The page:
A New Superpredator: Dakotaraptor


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The monster itself

Pete Daly, Dino-Pete, Writer, Dino-Pete

The carnivorous dinosaurs, or Theropods, have a great variety of extremely well adapted predators.  The earliest Theropods were largely fast running, frail creatures that acted like scaly coyotes, but within 20 million years they had diversified into a myriad of forms from more and more efficient small predators to elephant sized apex predators.  In the cretaceous, the third and final period of the age of dinosaurs, the Dromaeosaurids filled a number of specialized predatory roles. These famous dinosaurs are better known as “Raptors” after the suffix in many of their names.  This term actually has its roots in the latin word rapere “thief” or “bandit”.  The Dromaeosaurids are divided into several subgroups, but all share some common traits.  They are lightly built predatory dinosaurs with thin bones and stiff tails, designed to counterbalance the head and arms while running.  Their arms have flexible wrists and other features that show a tendency towards flight, which would be fully developed in their close relatives; the birds.  Recent evidence suggest that the majority of species were fully feathered, which served as ornamentation and insulation in northern habitats  Most notably, all possess a large, hook shaped claw on their inner toe, which enabled them to kill prey much larger than another similarly sized dinosaur could have.  The preferred method for using it seems to have been to make deep gouges in the sides of large prey and then back off to wait for it to bleed to death.  However, not all Dromaeosaurids conformed to this niche as big game hunters. Crow sized, winged species such as Microraptor scrabbled through the trees and flew after insects in prehistoric China.  Very lightly built and intelligent species related to the Troodon prowled the forest floor capturing mice, lizards, and baby dinosaurs.  Medium sized species ranging from the wolf sized Velociraptor to the human height Deinonychus appear to have hunted in large packs like modern wolves, targeting prey of a variety of sizes. In addition to these well studied dromaeosaurid niches, there a few giant raptors about which little is known.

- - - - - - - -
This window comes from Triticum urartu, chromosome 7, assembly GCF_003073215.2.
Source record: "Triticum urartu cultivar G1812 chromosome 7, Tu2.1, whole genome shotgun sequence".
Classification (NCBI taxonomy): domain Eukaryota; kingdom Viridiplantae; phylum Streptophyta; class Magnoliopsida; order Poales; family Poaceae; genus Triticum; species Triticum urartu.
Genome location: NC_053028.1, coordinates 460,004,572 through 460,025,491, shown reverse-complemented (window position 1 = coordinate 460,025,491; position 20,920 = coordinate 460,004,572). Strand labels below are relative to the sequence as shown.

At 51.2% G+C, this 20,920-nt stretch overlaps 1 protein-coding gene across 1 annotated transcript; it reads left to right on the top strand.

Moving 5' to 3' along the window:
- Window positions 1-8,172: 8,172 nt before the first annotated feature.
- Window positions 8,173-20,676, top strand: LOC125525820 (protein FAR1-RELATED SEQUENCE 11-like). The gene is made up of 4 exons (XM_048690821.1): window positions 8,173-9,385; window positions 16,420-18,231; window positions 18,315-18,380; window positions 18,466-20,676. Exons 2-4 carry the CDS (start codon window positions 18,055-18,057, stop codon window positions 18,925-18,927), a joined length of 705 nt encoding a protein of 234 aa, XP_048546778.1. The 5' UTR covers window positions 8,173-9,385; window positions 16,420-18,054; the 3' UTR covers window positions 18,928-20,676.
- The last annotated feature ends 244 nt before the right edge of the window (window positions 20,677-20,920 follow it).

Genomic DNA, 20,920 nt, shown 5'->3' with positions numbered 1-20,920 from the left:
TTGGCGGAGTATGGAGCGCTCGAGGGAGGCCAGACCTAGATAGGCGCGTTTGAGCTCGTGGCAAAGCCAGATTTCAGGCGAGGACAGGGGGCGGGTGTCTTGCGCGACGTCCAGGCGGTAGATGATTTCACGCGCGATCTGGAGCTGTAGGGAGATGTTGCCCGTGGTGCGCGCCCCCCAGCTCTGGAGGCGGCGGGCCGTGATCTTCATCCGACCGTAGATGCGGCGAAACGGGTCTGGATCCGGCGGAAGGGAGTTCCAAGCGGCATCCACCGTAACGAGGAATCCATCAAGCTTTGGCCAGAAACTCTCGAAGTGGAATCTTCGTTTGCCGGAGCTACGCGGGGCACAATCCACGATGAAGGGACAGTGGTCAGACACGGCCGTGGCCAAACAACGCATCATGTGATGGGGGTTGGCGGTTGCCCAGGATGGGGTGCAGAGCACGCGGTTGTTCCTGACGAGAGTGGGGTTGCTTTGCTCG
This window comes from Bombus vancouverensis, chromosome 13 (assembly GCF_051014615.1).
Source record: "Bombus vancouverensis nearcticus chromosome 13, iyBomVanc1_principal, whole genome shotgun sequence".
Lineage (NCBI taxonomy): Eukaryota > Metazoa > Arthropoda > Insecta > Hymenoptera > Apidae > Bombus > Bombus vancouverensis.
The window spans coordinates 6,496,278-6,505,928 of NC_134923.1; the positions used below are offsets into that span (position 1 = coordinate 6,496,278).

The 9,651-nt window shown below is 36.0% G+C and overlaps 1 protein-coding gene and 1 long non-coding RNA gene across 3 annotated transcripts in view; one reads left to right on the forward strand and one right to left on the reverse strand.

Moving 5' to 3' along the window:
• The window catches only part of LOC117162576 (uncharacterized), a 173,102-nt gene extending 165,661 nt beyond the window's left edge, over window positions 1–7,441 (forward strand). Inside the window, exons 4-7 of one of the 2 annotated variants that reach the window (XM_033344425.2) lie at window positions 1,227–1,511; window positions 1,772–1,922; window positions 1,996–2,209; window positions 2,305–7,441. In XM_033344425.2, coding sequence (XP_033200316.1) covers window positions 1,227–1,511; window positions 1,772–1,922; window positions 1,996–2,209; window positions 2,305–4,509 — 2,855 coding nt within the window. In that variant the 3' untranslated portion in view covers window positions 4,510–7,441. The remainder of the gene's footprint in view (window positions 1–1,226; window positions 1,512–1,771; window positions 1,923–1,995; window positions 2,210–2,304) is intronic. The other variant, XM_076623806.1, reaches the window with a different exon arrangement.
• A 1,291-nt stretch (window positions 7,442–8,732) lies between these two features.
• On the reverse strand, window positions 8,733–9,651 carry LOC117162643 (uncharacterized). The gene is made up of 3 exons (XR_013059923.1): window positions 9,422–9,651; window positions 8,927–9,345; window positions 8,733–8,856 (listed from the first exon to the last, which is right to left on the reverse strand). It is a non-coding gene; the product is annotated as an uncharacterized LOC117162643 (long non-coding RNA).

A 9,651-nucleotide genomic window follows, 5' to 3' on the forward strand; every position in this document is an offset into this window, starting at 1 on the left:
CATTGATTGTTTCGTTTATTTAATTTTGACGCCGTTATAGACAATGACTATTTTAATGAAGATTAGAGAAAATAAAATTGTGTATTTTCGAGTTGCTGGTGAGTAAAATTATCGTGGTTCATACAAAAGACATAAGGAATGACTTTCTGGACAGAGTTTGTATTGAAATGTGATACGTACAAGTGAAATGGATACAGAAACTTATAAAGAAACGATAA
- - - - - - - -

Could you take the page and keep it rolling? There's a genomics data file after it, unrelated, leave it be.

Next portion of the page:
Giant raptors appear to be two primitive offshoots of the Dromaeosauridae.  Achillobator, a 19 foot long species from Mongolia, and Utahraptor, a 23 foot long species from (you guessed it) Utah are closely related and both from the early Cretaceous (approx 90 million years ago).  Austroraptor is a similarly sized species from South America that is related to a different family of Dromaeosaurids altogether and lived during the middle Cretaceous (approx 75 million years ago).  All of them were very active predators, who lived alongside and hunted prey up to five times their weight, such as the long necked Sauropods or semi-bipedal Hadrosaurids.  It was thought that all giant raptors went extinct before the end of the Cretaceous 66 million years ago, but the discovery of the new species Dakotaraptor has completely changed this.